Wednesday, March 31, 2010

Cripple Creek Harmony

For this post I thought I might cover a little close banjo harmony.

Twin banjos can sound great and there are a multitude of angles you can approach the harmonizing from. The most common, and the one I'll be using today, is to have one banjo play the straight melody and the other harmonize it in thirds.

A third is the distance from 1 note on a major scale to the note after the next note up the scale. This means if you were playing in the key of G (which is not uncommon on the banjo) and the melody note was a G you would play the note 2 letters up the scale for your harmony note(a B note in this case). For an A note the harmony would be a C and for a B note the harmony would be a D.

Make sense? I will make a future post explaining the thirds harmony more fully but to get right into playing it and hearing what it's all about let's try harmonizing some Cripple Creek.

Most banjo players know a version of Cripple Creek. This here is a fairly standard version...

And here is the harmony part...

Here is a video of the harmony played slow, medium and faster...

If you already know Cripple Creek play along with the video and hear the harmony jump out. This is a great tune to have a harmony part for as most banjo players know it and it tends to come up alot at jams. It works nice if you throw it in on the last pass of the tune to finish everything off...just make sure you aren't playing over anyone elses big solo or otherwise stepping on toes. Until next time.


Thought I would add a video of two banjos playing the harmony in response to a BHO request so I convinced my student Doug to help me out. Thank you Doug. Here it is...

Tuesday, March 23, 2010

'O Canada'

I have had a few people ask me for tab on this one so I figured I'd make a post out of it. This is the Canadian national anthem played in 3 finger style.

There are alot of Scruggs licks in here but also some twists. Have a listen here and then I'll explain things a bit...

And here is the tab...

You can also download the tabledit file here (you will need to install tabledit software to read it)

The very beginning of the tune can be played in loose time. It serves as an introduction of the melody and is played with a combination of full chords and 2 part harmony. The 4 finger voices can be played by strumming with the thumb pick.

After the very brief introduction it kicks in to the fun stuff. Most of the first section is made up of standard rolls and licks. It kicks off with a descending lick leading to the B melody note. This is followed by some fairly routine bluegrass picking intended to bring out the melody. Measures 13-14 offer a little bit of contrary motion in the harmony (higher part ascends while lower part descends) which I pick with index and middle finger pinches.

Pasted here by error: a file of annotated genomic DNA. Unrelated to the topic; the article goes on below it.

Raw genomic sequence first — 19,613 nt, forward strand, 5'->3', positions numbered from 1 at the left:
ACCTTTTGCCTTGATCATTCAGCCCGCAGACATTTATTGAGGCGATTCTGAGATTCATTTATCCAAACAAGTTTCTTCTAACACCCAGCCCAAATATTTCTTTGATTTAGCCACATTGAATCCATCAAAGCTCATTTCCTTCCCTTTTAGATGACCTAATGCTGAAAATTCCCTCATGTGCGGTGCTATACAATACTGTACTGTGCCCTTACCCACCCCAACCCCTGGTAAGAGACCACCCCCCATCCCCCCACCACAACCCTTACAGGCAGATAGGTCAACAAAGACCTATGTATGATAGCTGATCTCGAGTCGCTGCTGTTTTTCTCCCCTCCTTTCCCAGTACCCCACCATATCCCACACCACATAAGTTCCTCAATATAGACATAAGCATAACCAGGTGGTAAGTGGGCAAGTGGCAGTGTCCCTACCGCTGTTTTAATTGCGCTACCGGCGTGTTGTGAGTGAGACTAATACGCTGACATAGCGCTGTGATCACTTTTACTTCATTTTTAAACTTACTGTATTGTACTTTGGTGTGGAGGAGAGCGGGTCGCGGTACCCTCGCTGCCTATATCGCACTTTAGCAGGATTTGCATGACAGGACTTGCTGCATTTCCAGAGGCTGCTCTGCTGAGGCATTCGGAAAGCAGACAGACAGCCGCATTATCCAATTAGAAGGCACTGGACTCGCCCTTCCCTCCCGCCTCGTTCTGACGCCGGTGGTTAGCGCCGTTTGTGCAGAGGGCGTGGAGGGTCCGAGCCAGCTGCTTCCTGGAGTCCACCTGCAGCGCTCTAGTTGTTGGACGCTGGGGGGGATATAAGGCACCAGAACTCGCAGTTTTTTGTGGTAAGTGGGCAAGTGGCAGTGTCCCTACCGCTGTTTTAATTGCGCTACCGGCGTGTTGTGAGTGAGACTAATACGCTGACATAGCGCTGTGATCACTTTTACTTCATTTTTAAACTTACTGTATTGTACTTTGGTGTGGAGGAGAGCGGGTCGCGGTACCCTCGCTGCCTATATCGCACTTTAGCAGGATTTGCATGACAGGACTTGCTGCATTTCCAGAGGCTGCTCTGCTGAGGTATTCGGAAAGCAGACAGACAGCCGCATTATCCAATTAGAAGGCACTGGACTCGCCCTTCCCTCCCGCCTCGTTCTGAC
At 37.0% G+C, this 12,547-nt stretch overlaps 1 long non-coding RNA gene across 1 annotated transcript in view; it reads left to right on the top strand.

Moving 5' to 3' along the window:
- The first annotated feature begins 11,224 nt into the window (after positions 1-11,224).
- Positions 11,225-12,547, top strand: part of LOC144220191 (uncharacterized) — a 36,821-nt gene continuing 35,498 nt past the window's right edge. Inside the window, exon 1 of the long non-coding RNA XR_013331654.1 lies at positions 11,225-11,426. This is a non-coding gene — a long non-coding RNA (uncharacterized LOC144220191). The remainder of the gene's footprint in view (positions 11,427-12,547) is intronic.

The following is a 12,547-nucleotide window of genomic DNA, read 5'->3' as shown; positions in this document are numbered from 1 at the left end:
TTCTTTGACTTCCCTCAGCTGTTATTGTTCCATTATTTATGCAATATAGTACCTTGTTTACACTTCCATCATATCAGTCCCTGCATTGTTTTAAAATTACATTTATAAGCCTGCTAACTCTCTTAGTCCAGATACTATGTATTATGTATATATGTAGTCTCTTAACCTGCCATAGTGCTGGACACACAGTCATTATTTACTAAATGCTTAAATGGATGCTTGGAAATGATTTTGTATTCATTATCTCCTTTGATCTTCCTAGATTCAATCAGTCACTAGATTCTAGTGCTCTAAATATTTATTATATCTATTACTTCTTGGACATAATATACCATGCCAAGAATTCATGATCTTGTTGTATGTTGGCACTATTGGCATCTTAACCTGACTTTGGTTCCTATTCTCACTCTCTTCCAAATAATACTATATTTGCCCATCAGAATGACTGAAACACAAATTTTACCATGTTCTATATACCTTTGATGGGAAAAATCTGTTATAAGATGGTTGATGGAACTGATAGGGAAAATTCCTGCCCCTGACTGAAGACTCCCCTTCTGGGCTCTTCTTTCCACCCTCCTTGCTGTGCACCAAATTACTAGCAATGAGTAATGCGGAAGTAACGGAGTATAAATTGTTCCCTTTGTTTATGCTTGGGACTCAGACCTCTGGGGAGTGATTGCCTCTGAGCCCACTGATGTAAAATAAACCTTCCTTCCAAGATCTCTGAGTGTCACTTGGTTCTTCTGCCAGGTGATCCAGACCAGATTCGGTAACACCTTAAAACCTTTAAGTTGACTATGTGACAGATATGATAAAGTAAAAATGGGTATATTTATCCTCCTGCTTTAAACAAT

Measures 24-40 are played higher up the neck. This section switches things up with a chord melody device. Essentially I am using standard closed shape major chord voicings ('D-shape','F-shape' and straight barre) to play the melody while the right hand keeps mostly to an alternating thumb pattern. I bring the right hand closer to the neck for this section for a deeper, mellower tone. Switching the right hand position also serves to break things up so when it returns to the more straight ahead down the neck stuff the snap and twang jump right out.

The last section of the tune returns to good old down the neck picking and finishes off with a little quote from the Bob and Doug Mackenzie movie 'Stange Brew' in measures 62-64 (ooo roo coo coo coo coo coo coooo..) and then tags it off in measure 65 with a bit of a backward roll driven finisher. Then the 5th fret harmonic just so everyone knows it's done.

Have fun with this and as always let me know if you've go questions.

Saturday, March 20, 2010

Extended Kickoffs

Howdy there.

As promised this post will focus on extended kickoffs.

The extended kickoffs I'm talking about are the 4 or so measure ones where the banjo leads the way and the rest of the musicians wait to break in when it is clearly time (usually indicated by some standard leading tones as seen in the short kickoffs).

The first one I'm going to put out uses an old standby lick that anyone who's ever played Cripple Creek should be familliar with.

It plays this lick 4 times then breaks off to another standard Scruggs lick.

Here's what it looks like (you may want to click on it to view it big and clear):

You can follow it up a couple ways to go into the tune. Extended Kickoff 1a adds leading tones to get you to a G note (open 3rd string) for melodies beginning on G. The leading tones will be familliar from the short kickoff post.

Extended Kickoff 1b ends with leading tones that bring you to a D note (open 1st string) for melodies beginning on D.